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Ready for S’more? The MozCon 2022 Day Two Recap



Sneak Peek: The Initial MozCon 2022 Speaker Lineup

Day two of Camp MozCon was everything we expected it to be: more networking, more marshmallows, and more brilliant presentations from the top minds in the industry. Speakers covered the SEO gamut — from research and content creation, to e-commerce, and more!

Not only were the presentations chock-full of insights, but the storytelling had us feeling as though we were all sitting around the campfire. Everyone was dialed in and ready to turn insights into actions.

More Than Pageviews: Evaluating Content Success & Correcting Content Failure — Dana DiTomaso

Dana started the day by making us think: what is the best way to measure content success? And she didn’t just mean which KPIs should we measure, but also how we are going to track those KPIs.

The example she talked about was pageviews, which sounds easy enough. The issue though, is that every time a tab is refreshed (even by tag hoarders) a pageview is tracked. This can very easily skew your data.

To collect accurate data, Dana’s team used Data Studio connected to GA4, which uses events collected through Google Tag Manager. She did this by collecting the publish date, creating a custom formula that collects the publish date, and dividing the pageviews by day. Now the client can truly see how pages are performing without skewed data.

This wizardry was just the tip of the iceberg, though. Dana then went through how to measure whether people are reading your content, what percentage of people who actually see the CTA are clicking it, and more.

As always, Dana closed by reminding us to focus on what is important and ignore what isn’t. Don’t introduce doubt if you don’t have to.

Trash In, Garbage Out: A Guide to Non-Catastrophic Keyword Research — Tom Capper

Tom’s storytelling reminded us all too well of a situation we despise as SEO: clients focused on head terms. We’ve all had a client who just wants to rank for “flower delivery,” haven’t we? Our solution as SEOs is to create so-called exhaustive lists of metrics and keywords, but Tom argues this is just as useless.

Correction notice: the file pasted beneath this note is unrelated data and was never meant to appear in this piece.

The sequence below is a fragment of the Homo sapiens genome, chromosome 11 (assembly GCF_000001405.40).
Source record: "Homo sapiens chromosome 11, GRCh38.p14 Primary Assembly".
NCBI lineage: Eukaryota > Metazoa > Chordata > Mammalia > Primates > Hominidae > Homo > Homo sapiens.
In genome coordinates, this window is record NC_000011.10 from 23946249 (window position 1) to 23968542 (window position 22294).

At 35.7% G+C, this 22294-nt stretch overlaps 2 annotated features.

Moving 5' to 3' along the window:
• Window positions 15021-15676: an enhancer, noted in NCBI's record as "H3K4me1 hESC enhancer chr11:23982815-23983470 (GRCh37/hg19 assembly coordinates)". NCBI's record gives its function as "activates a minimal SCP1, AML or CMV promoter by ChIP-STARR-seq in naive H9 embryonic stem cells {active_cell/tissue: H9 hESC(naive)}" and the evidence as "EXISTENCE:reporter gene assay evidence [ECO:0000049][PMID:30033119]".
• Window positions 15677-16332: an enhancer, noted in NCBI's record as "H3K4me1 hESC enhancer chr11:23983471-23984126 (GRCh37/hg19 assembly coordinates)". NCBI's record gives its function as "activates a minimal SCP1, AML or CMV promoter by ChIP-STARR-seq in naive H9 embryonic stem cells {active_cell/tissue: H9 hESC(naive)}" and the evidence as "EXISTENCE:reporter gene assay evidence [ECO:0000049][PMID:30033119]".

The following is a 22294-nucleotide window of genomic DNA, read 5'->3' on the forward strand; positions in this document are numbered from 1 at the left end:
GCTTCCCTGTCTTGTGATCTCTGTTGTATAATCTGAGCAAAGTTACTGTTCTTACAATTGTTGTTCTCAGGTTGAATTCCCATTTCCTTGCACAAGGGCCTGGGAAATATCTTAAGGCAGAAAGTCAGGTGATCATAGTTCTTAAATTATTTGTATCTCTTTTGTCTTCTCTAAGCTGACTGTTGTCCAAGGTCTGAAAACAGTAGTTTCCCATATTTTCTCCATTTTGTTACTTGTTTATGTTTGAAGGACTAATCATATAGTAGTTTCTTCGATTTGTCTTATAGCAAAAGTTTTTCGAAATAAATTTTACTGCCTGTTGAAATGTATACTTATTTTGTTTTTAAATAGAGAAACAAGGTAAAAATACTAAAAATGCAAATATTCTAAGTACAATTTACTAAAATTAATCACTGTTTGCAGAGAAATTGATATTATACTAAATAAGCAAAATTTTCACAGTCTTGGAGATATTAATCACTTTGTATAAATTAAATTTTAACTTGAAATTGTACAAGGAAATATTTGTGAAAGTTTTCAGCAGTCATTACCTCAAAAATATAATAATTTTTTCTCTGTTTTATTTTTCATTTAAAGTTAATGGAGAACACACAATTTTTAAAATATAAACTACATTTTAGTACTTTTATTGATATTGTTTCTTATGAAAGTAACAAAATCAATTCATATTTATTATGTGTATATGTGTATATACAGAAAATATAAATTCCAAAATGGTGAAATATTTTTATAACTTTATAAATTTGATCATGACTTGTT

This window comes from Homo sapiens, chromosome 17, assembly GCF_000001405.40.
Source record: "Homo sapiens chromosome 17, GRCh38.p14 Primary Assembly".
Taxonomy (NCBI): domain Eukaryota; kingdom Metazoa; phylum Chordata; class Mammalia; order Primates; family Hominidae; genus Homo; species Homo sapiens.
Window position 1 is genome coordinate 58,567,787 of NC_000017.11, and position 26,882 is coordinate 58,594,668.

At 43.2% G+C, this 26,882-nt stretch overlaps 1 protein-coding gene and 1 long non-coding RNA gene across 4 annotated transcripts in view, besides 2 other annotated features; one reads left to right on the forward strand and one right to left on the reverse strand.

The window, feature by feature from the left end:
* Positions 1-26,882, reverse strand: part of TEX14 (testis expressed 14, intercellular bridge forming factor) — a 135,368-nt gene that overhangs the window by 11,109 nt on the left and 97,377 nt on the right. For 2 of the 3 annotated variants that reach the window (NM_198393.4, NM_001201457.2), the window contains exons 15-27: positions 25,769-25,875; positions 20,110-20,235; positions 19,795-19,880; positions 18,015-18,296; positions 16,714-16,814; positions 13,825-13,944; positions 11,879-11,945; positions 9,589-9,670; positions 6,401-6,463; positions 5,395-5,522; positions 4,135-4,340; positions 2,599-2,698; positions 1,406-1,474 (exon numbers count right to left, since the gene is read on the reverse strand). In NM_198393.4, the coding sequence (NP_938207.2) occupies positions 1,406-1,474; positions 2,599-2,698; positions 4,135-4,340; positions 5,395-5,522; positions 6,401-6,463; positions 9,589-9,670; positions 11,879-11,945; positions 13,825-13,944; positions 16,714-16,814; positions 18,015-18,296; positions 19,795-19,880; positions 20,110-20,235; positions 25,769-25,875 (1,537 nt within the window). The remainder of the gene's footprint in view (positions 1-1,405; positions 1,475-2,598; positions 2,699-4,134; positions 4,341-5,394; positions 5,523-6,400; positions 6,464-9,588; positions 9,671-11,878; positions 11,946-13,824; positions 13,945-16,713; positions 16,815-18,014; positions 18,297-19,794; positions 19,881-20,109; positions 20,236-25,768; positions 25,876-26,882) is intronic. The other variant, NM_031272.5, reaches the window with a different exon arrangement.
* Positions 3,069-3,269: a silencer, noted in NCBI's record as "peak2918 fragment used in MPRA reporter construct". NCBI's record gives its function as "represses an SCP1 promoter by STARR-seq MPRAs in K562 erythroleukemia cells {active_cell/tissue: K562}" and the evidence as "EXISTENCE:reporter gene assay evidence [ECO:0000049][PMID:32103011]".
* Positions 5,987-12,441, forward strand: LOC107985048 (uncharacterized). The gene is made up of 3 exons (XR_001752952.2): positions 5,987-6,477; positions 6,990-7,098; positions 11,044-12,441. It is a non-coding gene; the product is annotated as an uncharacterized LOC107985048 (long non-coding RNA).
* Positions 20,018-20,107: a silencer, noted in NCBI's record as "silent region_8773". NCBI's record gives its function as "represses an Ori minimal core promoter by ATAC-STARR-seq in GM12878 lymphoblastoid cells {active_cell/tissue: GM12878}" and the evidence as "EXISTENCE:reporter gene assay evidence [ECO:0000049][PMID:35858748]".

Instead, Tom suggests:

  1. Capture intent instead of keywords

  2. Identify true opportunities for click traffic

  3. Aim for accuracy (pick good tools)

Should you choose to skip these suggestions, it’s likely you’ll end up with overly-inflated and far-from-helpful data. Tom showed us an example of Google Ads data overestimating clicks by a factor of 18x, what happens when a keyword list reports volume data without organic CTR estimates, and that over 15% of searches every day are brand new.

SEO in the Enterprise: Tips and Tricks for Growing Organic Traffic at Scale — Jackie Chu

It’s always a treat to learn from Jackie, and this year is no different. She walked us through how she works with enterprise teams to grow organic traffic. Anyone who has had this goal knows one thing – it takes a lot of convincing. Luckily for us, Jackie shared her solution for gaining buy-in.

First, she identifies the most impactful projects by asking these three questions:

  1. Does it impact crawling/indexing?

  2. Does it impact a lot of pages?

  3. Is it strategically relevant?

After identifying potential projects, it’s time to prioritize them through forecasting and storytelling. Jackie shared her thoughts on three forecasting strategies: top-down, bottom-up, and competitive share forecasting, along with the pros and cons of each one, and how she uses the RICE framework to prioritize projects.

To keep people in your corner after they’ve worked with you, be sure to thank them! Not just privately, but in front of their bosses and colleagues as well. Overthinking and over communicating your wins ensures that the cross-functional teams you work with understand the impact they’ve had through working with you.

The Future of Local Landing Pages — Amanda Jordan

This is Amanda’s very first MozCon and she spent it rocking the stage talking about local landing pages. Notice the added adjective “landing”? Amanda told us that she sees each local page as a landing page that should convince users to do business with her clients, kind of like a page built for PPC users.

She believes that if a user gets to your local page, they are trying to complete a goal, and it’s up to us to provide the tools they need in order to do so.

The top features included on top local landing pages include:

Aside from offering these tools, moving forward, local SEOs are going to need to pull data from their CRM to speak to the exact pain points of their customers, increase the use of local government statistics, and lean on user-generated content through surveys and polls.

How Marketing Data Intelligence Skyrocketed Our B2B Conversions — Tina Fleming